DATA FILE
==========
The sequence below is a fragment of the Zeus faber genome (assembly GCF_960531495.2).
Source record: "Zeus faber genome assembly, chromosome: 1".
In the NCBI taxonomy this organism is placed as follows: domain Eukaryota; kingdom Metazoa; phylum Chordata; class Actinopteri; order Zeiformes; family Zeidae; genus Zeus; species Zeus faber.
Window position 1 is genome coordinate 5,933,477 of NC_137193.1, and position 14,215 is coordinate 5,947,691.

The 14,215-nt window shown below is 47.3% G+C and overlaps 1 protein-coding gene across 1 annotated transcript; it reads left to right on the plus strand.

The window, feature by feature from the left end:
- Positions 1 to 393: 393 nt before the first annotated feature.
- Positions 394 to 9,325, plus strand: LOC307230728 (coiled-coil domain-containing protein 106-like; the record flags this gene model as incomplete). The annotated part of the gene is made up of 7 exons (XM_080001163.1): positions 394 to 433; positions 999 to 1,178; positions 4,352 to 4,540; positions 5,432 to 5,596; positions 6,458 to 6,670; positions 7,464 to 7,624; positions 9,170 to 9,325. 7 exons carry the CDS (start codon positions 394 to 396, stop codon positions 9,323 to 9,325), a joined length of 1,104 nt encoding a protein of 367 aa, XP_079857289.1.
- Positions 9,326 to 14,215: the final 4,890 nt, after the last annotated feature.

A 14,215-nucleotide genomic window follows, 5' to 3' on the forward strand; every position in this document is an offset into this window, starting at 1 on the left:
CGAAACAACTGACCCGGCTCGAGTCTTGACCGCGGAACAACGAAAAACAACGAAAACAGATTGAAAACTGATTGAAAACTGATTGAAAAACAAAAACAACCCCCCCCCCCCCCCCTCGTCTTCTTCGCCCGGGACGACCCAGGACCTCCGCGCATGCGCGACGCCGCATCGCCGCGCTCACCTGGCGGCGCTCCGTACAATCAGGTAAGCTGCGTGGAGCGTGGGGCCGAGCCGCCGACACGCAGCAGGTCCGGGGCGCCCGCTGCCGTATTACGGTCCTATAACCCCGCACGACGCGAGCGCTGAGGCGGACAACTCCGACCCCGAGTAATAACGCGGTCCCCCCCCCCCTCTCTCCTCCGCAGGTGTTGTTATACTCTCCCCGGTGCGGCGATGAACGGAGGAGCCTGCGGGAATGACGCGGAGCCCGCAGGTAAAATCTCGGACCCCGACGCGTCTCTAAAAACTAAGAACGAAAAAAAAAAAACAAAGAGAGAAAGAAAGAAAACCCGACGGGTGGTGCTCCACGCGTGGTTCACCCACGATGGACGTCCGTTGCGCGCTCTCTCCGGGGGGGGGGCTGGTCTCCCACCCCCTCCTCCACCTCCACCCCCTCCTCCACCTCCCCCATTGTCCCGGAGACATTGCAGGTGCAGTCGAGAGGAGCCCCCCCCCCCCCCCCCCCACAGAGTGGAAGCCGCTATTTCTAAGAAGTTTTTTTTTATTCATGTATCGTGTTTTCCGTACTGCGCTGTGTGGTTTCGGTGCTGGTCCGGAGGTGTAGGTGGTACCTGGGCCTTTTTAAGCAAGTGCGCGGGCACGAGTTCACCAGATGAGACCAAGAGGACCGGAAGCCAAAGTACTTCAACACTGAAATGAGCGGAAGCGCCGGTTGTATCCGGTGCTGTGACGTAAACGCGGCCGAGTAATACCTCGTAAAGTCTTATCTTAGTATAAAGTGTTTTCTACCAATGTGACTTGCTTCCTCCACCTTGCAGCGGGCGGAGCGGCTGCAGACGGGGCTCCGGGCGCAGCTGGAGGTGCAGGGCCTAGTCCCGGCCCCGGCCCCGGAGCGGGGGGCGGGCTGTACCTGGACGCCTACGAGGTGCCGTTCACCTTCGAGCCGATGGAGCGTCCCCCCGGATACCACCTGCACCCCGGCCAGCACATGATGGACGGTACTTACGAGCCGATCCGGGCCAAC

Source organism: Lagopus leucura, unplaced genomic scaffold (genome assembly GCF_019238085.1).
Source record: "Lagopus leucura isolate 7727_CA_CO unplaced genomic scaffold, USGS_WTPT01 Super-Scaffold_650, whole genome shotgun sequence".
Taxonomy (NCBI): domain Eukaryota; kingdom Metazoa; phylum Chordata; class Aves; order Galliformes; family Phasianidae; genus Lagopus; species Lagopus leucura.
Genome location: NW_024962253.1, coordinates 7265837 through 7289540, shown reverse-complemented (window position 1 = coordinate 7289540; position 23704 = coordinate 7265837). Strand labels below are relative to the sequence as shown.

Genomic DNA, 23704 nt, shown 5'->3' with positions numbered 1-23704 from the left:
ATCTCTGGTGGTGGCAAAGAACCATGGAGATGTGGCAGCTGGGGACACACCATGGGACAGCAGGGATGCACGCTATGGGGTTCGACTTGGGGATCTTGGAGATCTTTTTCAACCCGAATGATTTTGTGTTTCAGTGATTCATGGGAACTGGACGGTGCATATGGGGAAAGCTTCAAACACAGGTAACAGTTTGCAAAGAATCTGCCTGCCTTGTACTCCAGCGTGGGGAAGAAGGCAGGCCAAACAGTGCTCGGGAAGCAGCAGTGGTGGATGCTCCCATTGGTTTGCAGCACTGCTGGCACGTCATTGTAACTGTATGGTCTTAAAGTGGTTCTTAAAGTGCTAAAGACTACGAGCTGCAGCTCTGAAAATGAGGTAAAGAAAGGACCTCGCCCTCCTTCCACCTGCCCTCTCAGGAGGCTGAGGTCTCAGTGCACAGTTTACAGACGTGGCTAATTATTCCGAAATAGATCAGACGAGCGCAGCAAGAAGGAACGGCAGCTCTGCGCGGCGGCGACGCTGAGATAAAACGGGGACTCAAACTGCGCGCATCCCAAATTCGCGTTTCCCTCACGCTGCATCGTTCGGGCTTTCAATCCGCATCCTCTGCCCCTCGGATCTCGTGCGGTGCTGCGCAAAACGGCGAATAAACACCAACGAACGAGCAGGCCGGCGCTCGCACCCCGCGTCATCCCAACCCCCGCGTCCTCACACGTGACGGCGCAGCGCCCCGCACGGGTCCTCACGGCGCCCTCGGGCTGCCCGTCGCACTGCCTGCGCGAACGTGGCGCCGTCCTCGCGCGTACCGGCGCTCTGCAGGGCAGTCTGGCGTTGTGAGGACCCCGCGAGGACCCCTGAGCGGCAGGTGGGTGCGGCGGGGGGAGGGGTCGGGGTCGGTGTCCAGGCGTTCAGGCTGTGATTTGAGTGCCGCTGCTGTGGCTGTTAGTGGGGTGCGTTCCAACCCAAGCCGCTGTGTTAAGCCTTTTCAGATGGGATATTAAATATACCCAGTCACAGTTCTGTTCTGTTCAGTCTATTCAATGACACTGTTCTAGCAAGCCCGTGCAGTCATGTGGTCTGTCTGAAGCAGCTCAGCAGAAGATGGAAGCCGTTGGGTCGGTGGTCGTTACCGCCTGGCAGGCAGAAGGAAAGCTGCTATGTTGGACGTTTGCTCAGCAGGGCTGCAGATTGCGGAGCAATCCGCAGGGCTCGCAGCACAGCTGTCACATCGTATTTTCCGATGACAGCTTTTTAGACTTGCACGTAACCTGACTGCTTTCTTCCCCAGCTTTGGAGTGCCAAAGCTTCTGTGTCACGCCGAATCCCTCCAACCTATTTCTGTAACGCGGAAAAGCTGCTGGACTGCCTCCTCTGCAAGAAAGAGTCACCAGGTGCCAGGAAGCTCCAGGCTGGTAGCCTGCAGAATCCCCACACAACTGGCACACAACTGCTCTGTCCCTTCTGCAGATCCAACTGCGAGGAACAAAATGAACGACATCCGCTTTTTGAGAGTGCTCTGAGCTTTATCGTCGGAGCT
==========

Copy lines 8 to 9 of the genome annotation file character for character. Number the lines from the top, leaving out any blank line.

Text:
- Positions 394 to 9,325, plus strand: LOC307230728 (coiled-coil domain-containing protein 106-like; the record flags this gene model as incomplete). The annotated part of the gene is made up of 7 exons (XM_080001163.1): positions 394 to 433; positions 999 to 1,178; positions 4,352 to 4,540; positions 5,432 to 5,596; positions 6,458 to 6,670; positions 7,464 to 7,624; positions 9,170 to 9,325. 7 exons carry the CDS (start codon positions 394 to 396, stop codon positions 9,323 to 9,325), a joined length of 1,104 nt encoding a protein of 367 aa, XP_079857289.1.
- Positions 9,326 to 14,215: the final 4,890 nt, after the last annotated feature.